Larry Summers is leaving his post as the head of the National Economic Council so he can spend more time insulting women at Harvard and the rumors are flying that Obama will appoint a Wall Street tycoon to fill his post to dispel any lingering right wing impressions that he's "anti-business."
Stephen Colbert, the faux conservative and darling of the liberal base was openly insulted by John Conyers and House Majority Leader Steny Hoyer after the comedian testified before Congress on the plight of immigrant migrant workers, thereby making them sound exactly like the Republicans. In fact, Conyers asked Colbert to leave and to submit his statement to Congress even before he had the chance to speak despite the fact that Mr. Colbert was there at the personal invitation of Conyers' subcommittee chairwoman Zoe Lofgren.
And Harry Reid recently tried to suck up to an unwinnable right wing base by wishing the Cordoba Cultural Center would be built elsewhere.
It's been 20+ months. Unemployment has not gotten any better since right before Bush left office, the deficit has grown, our national debt has grown. Anyone who honestly thought this hobbling by the Bush administration would be magically healed in 20 months deserves to get bitch-slapped by the President.
But the Obama administration, in many ways, is like that computer program that looked so great in the demo at the computer store than, once you install it, it crashes your system.
Not only did Obama install Ken Salazar, a man who never saw an oil cartel he didn't like, as Interior Secretary, he also put in charge of protecting the Interior a man overseeing a Minerals Management Service that allowed BP to pollute the entire Gulf Coast by not making them file environmental impact reports, to allow them to drill without adequate (and inexpensive) backup measures and to submit a laughable oil spill response plan that included dead men, non-working phone numbers and even a Japanese home shopping network. The health care bill is a joke and merely resulting in higher and higher premiums. Yet the only funny thing Obama saw during a recent $30,000 fundraiser were querulous liberals who couldn't get over the fact that Obama championed a public option during his campaign yet swept it from the table when the minority Republicans began grumbling about it.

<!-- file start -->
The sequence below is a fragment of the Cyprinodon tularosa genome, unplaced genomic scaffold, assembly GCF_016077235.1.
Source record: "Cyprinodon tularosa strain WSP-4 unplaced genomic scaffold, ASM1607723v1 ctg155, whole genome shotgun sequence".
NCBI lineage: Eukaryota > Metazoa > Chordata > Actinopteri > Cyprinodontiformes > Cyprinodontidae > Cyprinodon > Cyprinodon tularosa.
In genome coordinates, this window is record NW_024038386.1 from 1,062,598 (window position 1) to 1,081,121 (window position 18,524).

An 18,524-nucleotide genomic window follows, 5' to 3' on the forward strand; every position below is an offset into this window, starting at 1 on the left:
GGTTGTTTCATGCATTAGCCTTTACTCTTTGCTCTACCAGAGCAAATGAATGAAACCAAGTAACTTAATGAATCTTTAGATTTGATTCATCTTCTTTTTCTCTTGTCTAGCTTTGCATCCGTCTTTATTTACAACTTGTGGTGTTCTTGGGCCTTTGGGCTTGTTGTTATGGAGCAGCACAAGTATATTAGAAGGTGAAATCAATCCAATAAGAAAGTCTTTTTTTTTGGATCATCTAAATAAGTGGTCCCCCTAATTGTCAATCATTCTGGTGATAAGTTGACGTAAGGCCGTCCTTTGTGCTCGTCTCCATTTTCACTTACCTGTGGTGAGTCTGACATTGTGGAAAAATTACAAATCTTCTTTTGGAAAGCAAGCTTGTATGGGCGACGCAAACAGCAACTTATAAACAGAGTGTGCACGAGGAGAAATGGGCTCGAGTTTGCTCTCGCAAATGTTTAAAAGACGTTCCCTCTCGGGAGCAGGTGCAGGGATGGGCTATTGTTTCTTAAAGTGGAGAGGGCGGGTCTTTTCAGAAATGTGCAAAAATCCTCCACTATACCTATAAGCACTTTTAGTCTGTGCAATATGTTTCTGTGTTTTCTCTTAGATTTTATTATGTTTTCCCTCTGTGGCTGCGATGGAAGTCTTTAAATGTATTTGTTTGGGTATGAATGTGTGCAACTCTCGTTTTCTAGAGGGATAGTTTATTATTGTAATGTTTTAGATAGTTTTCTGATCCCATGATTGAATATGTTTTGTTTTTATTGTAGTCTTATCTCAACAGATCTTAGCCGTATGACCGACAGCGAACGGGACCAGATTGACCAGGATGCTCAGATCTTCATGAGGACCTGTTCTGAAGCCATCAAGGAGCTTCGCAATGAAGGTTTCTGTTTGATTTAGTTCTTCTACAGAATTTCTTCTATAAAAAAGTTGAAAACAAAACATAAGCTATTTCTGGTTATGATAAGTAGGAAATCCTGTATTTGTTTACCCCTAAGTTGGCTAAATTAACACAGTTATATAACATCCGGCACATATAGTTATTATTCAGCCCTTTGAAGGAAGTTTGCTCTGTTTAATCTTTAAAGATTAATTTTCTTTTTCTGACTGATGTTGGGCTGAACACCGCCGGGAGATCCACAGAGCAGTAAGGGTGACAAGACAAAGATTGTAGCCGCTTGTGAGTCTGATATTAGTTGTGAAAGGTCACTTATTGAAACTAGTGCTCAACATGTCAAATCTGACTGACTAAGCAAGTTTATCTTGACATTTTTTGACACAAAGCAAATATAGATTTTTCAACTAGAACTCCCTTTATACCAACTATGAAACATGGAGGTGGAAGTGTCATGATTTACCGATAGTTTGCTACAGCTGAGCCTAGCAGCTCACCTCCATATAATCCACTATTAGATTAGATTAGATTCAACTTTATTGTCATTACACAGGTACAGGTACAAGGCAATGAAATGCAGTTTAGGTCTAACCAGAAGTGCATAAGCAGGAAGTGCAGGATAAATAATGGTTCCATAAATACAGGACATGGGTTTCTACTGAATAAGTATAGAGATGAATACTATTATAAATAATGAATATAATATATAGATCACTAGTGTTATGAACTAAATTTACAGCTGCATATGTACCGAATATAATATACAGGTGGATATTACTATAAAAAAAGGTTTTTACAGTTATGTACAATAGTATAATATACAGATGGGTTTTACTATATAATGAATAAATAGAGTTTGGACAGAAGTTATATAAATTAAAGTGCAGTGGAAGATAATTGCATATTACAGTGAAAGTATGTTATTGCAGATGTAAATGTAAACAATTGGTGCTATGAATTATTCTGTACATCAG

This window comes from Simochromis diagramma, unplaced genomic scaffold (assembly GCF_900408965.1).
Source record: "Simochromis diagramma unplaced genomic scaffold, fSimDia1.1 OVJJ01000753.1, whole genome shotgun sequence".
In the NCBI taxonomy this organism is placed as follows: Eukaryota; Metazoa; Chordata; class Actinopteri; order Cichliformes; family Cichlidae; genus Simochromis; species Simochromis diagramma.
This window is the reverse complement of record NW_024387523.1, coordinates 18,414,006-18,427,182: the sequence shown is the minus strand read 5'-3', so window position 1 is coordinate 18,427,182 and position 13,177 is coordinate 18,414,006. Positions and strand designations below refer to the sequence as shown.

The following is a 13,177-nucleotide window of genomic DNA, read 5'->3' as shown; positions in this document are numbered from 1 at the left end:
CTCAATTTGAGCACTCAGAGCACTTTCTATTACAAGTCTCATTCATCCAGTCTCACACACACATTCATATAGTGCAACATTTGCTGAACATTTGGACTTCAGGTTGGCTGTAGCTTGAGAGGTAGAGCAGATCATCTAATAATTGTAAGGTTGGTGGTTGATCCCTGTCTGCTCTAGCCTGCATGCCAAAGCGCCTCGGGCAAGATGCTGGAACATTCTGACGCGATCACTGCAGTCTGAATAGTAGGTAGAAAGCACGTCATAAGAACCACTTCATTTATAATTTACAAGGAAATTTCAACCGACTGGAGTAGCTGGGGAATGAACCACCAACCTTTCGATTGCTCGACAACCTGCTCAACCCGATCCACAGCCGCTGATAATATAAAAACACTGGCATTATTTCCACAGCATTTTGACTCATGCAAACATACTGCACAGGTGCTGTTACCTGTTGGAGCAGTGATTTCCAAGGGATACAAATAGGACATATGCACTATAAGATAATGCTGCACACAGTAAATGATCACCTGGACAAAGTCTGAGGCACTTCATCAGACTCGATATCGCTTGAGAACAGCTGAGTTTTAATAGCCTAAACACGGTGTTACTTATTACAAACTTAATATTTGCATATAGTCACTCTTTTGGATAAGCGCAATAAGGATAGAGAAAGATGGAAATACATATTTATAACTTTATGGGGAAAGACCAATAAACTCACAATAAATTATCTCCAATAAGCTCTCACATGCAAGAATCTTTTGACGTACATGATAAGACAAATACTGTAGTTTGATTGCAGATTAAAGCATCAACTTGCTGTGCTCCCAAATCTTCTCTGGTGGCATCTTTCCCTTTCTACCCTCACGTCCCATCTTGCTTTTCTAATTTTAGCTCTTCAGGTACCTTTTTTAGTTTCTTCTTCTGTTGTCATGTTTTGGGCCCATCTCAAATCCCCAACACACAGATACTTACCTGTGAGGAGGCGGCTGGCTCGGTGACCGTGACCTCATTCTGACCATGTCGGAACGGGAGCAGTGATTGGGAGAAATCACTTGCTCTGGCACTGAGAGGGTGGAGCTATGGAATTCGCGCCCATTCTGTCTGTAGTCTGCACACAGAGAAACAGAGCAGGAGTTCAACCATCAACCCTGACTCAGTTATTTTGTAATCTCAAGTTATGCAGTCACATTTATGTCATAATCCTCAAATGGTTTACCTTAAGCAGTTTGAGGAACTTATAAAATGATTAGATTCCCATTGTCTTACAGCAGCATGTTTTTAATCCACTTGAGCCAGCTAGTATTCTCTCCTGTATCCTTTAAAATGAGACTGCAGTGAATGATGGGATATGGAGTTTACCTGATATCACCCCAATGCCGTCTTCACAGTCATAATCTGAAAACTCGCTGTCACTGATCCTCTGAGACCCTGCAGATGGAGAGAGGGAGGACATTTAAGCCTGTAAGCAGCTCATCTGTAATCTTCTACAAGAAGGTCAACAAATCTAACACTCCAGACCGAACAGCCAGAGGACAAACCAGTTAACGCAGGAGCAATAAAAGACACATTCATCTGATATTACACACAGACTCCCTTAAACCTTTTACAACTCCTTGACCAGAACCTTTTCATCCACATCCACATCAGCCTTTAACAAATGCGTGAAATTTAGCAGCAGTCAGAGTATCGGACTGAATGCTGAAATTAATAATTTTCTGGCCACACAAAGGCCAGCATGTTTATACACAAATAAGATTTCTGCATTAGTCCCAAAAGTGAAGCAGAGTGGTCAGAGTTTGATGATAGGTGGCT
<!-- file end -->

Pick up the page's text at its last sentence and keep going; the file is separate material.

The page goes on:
Granted, it would be grossly unfair to blame Obama for all the ills that he'd inherited just as it would be grossly unfair to blame Bush for the same problems. Many of our problems began under Reagan and, in some cases, Nixon. But Ronald Reagan is dead and we're not feeling too good, ourselves.
Meanwhile, Gitmo is still open despite campaign promises to the contrary, pictures and videos of us torturing innocent people are closed to public scrutiny despite campaign promises to the contrary, Afghanistan has been ramped up to unprecedented levels, the illegal war in Iraq is still being fought only with less US troops, the number of contractors between Iraq and Afghanistan has literally swelled to 2-1 and bailed out corporate executives are paying themselves bigger bonuses than ever.
And, in probably the most egregious example of wet-legged Democratic cowardice, the Obama administration won't even address a UN Human Rights Council's finding that Israeli commandos murdered a US citizen execution-style.
It seems, for many reasons that seem pressing and unavoidable to him, Obama is bound and determined to continue kowtowig to the Chinese even while they're racheting up the trade imbalance and don't seem to care that their products are killing us, sucking up to the Saudis and practically lying prostrate before Israel despite their terrorist activities that are killing US citizens and innocent Palestinians and Lebanese.
This is a trend that began decades ago and, thanks to Obama, the once-proud and independent United States remains the Sick Man of North America. So why shouldn't we call in sick on Election Day?